Will Carmelo Anthony's Legacy Ever Live Up to Superstar Billing?

Daniel O'Brien@@DanielO_BRFeatured ColumnistMay 22, 2013

NEW YORK, NY - MAY 16:  Carmelo Anthony #7 of the New York Knicks rebounds the ball against the Indiana Pacers during Game Five of the Eastern Conference Semifinals of the 2013 NBA Playoffs at Madison Square Garden on May 16, 2013 in New York City. NOTE TO USER: User expressly acknowledges and agrees that, by downloading and or using this photograph, User is consenting to the terms and conditions of the Getty Images License Agreement.  (Photo by Elsa/Getty Images)
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When Carmelo Anthony joined the NBA on the heels of his 2003 NCAA title at Syracuse, he was expected to be a career-long rival of LeBron James.

Much like Larry Bird and Magic Johnson, we anticipated the two duking it out for the Larry O’Brien trophy every June.

We quickly realized that it’s unfair to compare him to James. However, we still thought ‘Melo would have more postseason success under his belt at the 10-year mark than he actually has.

He’s escaped the first round just twice and has never truly been close to reaching the NBA Finals. His teams have never possessed a killer instinct, and his current New York Knicks squad was exposed in the playoffs by the Boston Celtics and Indiana Pacers.

Was Anthony’s college championship the height of his winning ways? Does he have what it takes to lead a squad past all others?

No one questions his talent and superstar status. ‘Melo has nearly 18,000 points, six All-Star appearances and a couple Olympic gold medals.  He’s the face of the Knickerbockers franchise and is a versatile, lethal scorer.

Anthony hasn’t been able to translate that pedigree into postseason success, and he’s increasingly criticized for it.

Does he deserve as much blame as he gets? Probably not, because he’s never had a legitimate championship-caliber supporting cast.

But I’m still skeptical of him as a winner, because his style of play isn’t conducive to overachieving at all.

A couple of his Denver Nuggets teams, along with the 2012-13 Knicks, could have advanced further had they maximized their resources. ‘Melo’s isolation-based tendencies make it extremely difficult to tap into the team’s full potential as a unit. All too often, his clubs live and die with his shots.

He must become a better passer and better defender if he ever wants to win it all. Anthony’s distribution tendencies are inconsistent and depend on the team that surrounds him. In 2013, he recorded his second-worst playoff assists average of 1.6 per game.

If he were an overachiever and a champion-caliber NBA player, it would be the other way around. He’d use his ball skills to create mismatches and find his coach the best possible opportunities, no matter who surrounded him.

It comes down to the little things: Improving as a pick-and-roll passer, being willing to give the ball up to get it back, finding teammates on back-door cuts and much more.

As for defense, well, let’s just say he’s not the type of guy who takes his team to the next level.

In fact, in 2012-13, New York fared better defensively with him on the bench than it did with him on the court. According to 82games.com, the Knicks allowed 108.3 points per 100 possessions when he was playing, and 105.7 while he watched from the sideline.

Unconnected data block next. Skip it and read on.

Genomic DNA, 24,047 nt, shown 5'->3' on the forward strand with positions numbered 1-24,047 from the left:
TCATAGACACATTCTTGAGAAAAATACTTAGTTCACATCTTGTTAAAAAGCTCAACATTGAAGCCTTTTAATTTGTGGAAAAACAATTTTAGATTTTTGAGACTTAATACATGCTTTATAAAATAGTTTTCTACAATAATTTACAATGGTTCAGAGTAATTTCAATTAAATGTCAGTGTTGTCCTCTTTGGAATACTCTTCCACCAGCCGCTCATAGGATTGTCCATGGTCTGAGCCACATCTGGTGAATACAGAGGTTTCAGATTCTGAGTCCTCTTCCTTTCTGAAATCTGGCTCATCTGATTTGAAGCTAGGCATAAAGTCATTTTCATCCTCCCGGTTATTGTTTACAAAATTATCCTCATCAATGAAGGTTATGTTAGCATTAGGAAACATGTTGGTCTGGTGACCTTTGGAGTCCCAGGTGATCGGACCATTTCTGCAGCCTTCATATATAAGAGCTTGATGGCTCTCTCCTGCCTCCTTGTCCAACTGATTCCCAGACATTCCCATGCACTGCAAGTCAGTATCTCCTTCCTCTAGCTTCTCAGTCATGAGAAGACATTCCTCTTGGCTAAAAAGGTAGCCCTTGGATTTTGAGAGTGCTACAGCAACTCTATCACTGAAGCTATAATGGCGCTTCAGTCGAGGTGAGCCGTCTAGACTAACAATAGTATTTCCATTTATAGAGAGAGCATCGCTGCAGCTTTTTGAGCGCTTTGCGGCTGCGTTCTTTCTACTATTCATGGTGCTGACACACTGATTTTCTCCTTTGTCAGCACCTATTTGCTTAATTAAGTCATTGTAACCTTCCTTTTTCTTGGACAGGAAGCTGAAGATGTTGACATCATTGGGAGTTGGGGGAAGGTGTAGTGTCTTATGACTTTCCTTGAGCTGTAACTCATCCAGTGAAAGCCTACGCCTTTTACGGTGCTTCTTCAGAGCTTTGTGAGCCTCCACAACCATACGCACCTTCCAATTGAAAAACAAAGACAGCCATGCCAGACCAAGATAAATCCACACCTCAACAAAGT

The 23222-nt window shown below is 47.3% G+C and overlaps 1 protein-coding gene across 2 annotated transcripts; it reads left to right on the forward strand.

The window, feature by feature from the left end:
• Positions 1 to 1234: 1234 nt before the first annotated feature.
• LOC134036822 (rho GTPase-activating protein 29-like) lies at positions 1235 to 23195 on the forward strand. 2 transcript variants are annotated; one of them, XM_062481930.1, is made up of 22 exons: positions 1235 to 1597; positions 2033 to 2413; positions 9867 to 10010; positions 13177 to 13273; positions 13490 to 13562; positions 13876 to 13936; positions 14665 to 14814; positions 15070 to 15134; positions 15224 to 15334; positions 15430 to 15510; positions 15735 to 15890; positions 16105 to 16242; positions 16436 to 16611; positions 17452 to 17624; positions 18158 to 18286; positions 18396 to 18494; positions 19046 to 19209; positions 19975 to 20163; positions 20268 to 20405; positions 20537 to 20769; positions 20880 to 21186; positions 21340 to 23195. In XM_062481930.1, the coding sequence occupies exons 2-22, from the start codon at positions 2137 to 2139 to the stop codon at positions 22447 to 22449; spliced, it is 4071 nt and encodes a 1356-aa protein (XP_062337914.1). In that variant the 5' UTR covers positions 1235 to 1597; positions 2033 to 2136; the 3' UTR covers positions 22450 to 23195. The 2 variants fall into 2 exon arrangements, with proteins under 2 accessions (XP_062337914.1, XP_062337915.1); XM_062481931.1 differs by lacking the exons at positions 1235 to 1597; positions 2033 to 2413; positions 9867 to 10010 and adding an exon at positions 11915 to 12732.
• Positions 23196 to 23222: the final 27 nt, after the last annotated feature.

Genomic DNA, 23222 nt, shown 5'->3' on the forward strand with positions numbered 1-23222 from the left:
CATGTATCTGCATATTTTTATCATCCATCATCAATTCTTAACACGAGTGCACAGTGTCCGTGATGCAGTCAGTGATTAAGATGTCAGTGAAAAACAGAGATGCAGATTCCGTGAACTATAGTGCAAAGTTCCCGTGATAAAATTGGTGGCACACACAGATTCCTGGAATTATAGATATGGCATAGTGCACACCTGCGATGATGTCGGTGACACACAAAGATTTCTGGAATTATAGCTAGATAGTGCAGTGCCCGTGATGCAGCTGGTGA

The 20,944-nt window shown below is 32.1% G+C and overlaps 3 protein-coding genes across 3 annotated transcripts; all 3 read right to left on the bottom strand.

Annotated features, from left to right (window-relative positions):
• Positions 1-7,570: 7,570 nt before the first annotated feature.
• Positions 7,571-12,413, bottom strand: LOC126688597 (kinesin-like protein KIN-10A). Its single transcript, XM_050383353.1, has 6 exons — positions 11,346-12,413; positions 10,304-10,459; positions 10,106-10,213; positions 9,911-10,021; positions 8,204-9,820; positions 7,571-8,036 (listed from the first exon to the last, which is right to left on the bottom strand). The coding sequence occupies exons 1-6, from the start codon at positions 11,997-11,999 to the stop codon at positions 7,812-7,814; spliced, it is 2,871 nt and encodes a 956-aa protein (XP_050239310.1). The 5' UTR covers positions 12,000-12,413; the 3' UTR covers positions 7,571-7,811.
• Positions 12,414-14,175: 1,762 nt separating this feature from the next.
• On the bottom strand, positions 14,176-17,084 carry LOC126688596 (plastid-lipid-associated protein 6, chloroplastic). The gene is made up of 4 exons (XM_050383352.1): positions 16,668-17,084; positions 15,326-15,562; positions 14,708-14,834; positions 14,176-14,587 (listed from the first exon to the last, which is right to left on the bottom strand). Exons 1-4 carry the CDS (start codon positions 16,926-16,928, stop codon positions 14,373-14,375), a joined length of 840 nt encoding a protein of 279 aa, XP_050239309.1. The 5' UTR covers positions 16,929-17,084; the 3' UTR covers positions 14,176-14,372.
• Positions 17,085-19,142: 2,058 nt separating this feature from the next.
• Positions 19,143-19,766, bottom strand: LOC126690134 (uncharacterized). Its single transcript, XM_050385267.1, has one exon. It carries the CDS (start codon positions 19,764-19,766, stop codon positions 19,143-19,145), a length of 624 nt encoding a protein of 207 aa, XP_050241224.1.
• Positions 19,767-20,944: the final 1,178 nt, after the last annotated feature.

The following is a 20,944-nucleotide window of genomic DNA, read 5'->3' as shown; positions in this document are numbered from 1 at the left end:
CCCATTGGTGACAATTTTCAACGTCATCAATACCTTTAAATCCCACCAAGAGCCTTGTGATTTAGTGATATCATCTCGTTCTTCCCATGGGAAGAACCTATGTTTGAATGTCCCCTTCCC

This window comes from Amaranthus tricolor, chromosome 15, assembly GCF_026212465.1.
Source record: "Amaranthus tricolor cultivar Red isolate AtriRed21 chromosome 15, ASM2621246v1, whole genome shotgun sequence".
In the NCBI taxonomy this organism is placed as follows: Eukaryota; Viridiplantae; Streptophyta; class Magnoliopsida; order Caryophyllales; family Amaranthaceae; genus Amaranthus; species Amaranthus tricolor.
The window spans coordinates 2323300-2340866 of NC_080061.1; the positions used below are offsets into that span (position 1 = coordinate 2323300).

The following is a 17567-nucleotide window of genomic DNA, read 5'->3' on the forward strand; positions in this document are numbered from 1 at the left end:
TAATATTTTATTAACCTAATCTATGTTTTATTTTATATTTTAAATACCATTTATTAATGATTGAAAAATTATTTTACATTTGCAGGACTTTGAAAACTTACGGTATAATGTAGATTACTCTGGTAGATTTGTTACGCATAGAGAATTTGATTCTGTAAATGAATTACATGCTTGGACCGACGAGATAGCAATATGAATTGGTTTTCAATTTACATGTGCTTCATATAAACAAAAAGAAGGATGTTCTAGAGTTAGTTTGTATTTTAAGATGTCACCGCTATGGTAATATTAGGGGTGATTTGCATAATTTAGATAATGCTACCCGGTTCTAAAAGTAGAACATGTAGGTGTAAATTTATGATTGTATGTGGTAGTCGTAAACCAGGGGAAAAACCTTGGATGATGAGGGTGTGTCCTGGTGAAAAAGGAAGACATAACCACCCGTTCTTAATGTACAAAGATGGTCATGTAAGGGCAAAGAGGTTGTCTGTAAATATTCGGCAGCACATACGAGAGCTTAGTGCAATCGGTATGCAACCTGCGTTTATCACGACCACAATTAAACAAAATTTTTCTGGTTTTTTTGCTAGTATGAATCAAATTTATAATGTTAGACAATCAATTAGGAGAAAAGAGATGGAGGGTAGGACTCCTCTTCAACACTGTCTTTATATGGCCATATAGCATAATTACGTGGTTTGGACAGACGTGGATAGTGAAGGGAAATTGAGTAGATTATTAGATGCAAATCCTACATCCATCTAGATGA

So we’ve established that he’s not the easiest guy to win with. Is that the end of it? Is there no hope for him?

There is a little hope, if he can somehow surround himself with a better roster.

Let’s be real: Carmelo didn’t have much help the past few weeks, or at any other point in his career.

J.R. Smith is not a championship-level second option (a good sixth man, yes, but not a second option). Tyson Chandler is almost no threat to score in the post. Amar’e Stoudemire is a shell of his former self, and the three-headed point guard attack of Raymond Felton, Pablo Prigioni and Jason Kidd are routinely overmatched physically.

According to Syracuse.com, when ‘Melo’s college coach, Jim Boeheim, was asked about Anthony’s teammates, he was quick to point out they weren’t top-tier performers:

"Those guys weren't great players where they were and now they're asking them to be second and third options.. In Miami the second and third options are Dwyane Wade and Chris Bosh. Your fourth option is Ray Allen, who is still in good shape. Your fifth option is Shane Battier, who is still a good player. The New York Knicks have who?"

"I said to my son, 'He's going to have to get 50 for them to win.' That's what he needed. Fifty. You're not going to get that against Indiana. They run an isolation offense so he goes one-on-one all the time. It's hard. It's hard work. They need more of an offense where he can get something going. He has to work too hard. That's not his fault. That's how it's set up."

The sheer size of Stoudemire’s contract alongside Anthony’s is going to make it difficult for New York to bring any kind of substantial help in the near future.

Ultimately, like most things in life, this is a two-way street. ‘Melo needs to improve as a defender, leader and dynamic creator on offense, but he also needs better help and a legitimate second option.

He doesn’t have many years left in his prime, and unfortunately, New York is financially strapped until the 2015 offseason.

The Knicks must either overachieve with the group they have, or Anthony will have to wait a couple more years to assemble a bona fide title contender.

Either way, the odds aren’t looking good for ‘Melo to scale the NBA heights.